In a small sampling of economist John Maynard Keynes’s early personal portfolio, we see how he was buying and selling one of his favorite stocks at the time: U.S. Steel. He also owned longtime favorite Mather & Platt, an engineering firm and Marine Insurance.
Keynes consistently purchased shares at lower prices, thus reducing his average cost. The 20 shares he sold (in this sample) were within 10 percent of the highest purchase price.
This is a tried-and-true method called dollar-cost averaging that’s worked for individual investors for decades because it avoids buying at the absolute highest price and selling at the lowest. It’s a good method for long-term, buy-and-hold investors who want to own companies that offer dividend-reinvestment plans, where new shares can be purchased — preferably on a regular basis — at no commission.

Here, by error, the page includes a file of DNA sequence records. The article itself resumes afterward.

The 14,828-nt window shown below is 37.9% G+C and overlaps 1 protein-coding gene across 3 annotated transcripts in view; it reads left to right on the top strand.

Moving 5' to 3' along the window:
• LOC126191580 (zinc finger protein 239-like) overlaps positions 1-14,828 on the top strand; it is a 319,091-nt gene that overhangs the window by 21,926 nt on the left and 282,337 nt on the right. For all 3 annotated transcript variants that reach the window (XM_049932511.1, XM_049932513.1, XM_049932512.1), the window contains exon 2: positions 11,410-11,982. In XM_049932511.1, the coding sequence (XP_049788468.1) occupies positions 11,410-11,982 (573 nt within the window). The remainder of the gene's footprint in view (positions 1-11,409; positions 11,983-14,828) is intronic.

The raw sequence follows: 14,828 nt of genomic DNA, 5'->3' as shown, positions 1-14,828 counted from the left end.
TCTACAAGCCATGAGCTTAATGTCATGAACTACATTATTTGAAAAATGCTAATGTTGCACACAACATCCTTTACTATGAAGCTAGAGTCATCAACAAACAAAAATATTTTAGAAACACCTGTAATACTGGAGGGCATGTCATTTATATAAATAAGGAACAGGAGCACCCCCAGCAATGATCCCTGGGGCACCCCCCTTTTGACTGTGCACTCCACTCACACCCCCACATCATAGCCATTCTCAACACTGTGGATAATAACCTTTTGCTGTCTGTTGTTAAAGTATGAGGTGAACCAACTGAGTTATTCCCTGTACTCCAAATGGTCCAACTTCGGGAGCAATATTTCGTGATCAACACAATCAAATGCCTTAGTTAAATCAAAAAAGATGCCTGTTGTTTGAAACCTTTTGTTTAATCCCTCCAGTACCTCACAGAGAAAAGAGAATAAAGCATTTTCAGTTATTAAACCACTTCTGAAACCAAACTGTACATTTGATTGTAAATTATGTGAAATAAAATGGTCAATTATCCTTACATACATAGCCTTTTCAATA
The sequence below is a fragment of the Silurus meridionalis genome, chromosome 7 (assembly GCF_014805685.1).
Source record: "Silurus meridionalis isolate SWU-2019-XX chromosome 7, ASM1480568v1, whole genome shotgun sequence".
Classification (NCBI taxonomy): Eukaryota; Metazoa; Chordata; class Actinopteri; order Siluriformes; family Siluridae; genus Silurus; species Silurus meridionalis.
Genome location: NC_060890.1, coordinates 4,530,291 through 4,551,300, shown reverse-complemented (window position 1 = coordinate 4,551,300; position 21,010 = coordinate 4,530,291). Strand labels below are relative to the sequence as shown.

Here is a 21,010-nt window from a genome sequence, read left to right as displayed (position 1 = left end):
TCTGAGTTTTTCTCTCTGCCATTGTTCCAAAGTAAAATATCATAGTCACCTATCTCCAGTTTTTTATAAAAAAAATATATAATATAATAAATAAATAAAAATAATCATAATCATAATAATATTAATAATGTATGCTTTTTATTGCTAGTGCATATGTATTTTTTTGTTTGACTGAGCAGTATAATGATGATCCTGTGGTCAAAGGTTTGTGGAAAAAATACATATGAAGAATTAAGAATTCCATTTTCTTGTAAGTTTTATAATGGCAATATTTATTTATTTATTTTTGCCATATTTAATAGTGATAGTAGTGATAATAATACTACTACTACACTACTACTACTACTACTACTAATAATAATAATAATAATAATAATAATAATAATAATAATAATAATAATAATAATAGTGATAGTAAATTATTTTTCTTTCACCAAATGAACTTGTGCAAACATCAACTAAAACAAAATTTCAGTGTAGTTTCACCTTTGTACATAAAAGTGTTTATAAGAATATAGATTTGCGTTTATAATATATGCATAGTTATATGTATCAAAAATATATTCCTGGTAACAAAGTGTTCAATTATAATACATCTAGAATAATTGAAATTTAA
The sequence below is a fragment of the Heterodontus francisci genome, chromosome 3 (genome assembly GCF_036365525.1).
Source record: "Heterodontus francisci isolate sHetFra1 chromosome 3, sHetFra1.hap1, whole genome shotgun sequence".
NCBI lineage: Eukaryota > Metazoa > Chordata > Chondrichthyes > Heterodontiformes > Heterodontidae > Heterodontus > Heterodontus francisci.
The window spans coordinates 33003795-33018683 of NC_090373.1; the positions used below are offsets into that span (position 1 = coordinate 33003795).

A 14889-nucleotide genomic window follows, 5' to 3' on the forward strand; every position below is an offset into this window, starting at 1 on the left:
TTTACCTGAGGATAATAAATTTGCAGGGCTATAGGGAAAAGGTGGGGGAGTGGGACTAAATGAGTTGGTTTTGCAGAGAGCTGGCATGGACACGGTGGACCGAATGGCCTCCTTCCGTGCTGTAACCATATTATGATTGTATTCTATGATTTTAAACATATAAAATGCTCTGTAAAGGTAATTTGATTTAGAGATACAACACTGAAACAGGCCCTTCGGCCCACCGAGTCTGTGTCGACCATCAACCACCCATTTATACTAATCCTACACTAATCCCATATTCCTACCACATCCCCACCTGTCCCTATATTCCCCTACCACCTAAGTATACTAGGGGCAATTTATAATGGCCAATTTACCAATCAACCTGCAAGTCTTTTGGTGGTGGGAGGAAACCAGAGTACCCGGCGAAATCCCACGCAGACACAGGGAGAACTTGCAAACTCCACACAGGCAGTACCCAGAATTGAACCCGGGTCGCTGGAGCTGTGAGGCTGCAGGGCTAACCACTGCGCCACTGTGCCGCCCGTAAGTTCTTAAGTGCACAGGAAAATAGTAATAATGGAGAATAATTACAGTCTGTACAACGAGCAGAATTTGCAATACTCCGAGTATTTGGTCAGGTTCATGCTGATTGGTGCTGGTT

Dividends can be reinvested in new shares commission-free as well. If Keynes liked a stock, he kept buying it and was encouraged when the price came down — so he bought more and got better bargains.
John F. Wasik’s new book, Keynes’s Way to Wealth, McGraw-Hill Education (Nov 2013), hardcover and ebook ($27), 208 pages, is available at Amazon.com. He will also speak at the 2014 BetterInvesting National Convention next May in Chicago.